I’ve Decided to Live 120 Years, and that decision made itself the moment I read the title of Ilchi Lee’s book. Longevity seems to be something that is creeping up on us unawares; I’m convinced that most people have no idea how long we’re really going to live, and we’ll find ourselves with fifteen or more extra years. What are we going to do with all that time? How are we going to prepare ourselves, emotionally, financially, physically, mentally?
Lee is a Taoist master, so there is a little bit of woo-woo in this book. Mostly, though, it’s a very practical look at aging from the perspective of a man in his sixties. We think of “65” as the magical year of old age because of a bureaucratic decision made in 19th Century Germany. Lee includes a poignant quote from a 95-year-old man who says he regrets wasting the thirty years of his retirement between 65 and 95. The man plans to study a foreign language so that he won’t reach his 105th birthday feeling that he’s wasted the previous ten years.
We look at that idea of the 105th birthday and smirk, thinking: Good luck with that one, old-timer! Then we read about Robert Marchand, who set a new world record in cycling at age 105 and raced as recently as February 2018, at 106.
I often ask myself, if a centenarian can do this, why can’t I? I’ll be 43 in July. There will come a day when I feel that 43 was young, oh so very young. I want to impress Old Me with how hard I’ve tried.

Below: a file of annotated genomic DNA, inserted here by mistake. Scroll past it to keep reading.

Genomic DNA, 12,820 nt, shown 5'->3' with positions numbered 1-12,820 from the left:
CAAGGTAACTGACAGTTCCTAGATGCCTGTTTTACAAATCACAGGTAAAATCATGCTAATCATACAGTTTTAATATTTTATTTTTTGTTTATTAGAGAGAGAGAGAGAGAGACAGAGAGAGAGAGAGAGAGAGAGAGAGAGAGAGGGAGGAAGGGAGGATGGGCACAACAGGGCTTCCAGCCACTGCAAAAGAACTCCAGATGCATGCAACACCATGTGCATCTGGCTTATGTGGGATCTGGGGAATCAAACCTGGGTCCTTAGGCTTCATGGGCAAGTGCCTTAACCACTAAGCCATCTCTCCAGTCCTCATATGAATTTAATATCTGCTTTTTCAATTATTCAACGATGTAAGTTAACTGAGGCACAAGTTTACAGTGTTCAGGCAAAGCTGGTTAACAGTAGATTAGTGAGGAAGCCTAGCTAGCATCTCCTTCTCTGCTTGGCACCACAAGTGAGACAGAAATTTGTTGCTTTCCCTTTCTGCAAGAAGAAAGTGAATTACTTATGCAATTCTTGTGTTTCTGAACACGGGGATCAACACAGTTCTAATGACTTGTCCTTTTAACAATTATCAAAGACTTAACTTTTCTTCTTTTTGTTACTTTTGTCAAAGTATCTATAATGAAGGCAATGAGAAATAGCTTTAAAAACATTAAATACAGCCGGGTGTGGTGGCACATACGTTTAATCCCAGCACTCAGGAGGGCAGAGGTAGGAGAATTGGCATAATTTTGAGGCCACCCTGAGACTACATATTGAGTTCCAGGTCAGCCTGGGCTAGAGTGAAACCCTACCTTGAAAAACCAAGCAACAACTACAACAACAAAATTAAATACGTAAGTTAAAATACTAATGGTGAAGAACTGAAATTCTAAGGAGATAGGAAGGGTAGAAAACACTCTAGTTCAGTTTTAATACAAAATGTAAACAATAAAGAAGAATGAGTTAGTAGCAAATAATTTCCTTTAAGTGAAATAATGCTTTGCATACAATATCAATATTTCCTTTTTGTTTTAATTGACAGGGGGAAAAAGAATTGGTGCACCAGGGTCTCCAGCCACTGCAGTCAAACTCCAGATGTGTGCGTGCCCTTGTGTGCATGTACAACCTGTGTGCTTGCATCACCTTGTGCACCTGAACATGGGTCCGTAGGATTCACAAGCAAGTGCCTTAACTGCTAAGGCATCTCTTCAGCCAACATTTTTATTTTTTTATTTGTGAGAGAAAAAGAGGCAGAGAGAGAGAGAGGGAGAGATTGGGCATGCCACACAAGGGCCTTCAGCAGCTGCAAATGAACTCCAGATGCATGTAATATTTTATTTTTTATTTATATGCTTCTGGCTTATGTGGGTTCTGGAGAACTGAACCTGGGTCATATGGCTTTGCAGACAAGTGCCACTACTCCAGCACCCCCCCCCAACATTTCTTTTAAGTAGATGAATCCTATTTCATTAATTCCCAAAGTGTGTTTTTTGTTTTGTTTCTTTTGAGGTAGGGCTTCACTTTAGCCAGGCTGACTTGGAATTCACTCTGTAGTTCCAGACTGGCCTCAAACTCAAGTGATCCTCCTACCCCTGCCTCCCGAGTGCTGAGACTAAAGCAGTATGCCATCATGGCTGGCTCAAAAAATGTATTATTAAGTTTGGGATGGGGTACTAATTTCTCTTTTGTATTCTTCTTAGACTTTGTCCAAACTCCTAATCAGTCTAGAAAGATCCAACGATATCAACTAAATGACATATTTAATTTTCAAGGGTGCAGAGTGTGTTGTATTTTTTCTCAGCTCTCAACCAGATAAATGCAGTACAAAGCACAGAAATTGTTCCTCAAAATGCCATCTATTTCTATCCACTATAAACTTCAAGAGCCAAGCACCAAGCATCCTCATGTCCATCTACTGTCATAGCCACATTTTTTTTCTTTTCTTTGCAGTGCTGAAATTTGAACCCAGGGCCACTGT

I know that Young Me had some really weird ideas about aging. Young Me thought that after I turned 30, I’d be “too old” to travel. Young Me never thought that I’d backpacking across Iceland and Spain after that age, much less that I’d run a marathon at age 39 or study kickboxing at 42. I feel physically younger now than I did at 20, and I have to assume that at 60, I’ll feel younger than I can imagine today. I want to make the best use of my time so I don’t look back wistfully, in regret and self-blame that I burned through so many years doing nothing.
Lee’s attitude is inspiring. He has a lot to say about letting go of the past, connecting with others and playing an active role in the community, staying fit, and not defining oneself as a frail, elderly person. His example of the older lady who gave away her recliner and her TV really lit me up! I’m going to do two things after reading I’ve Decided to Live 120 Years. I’m going to give my copy to my parents, and then I’m going to try to do wall push-ups like Lee does. He’s older than my dad, so if he can do it, why can’t I?
I've been working with chronic disorganization, squalor, and hoarding for over 20 years. I'm also a marathon runner who was diagnosed with fibromyalgia and thyroid disease 17 years ago.
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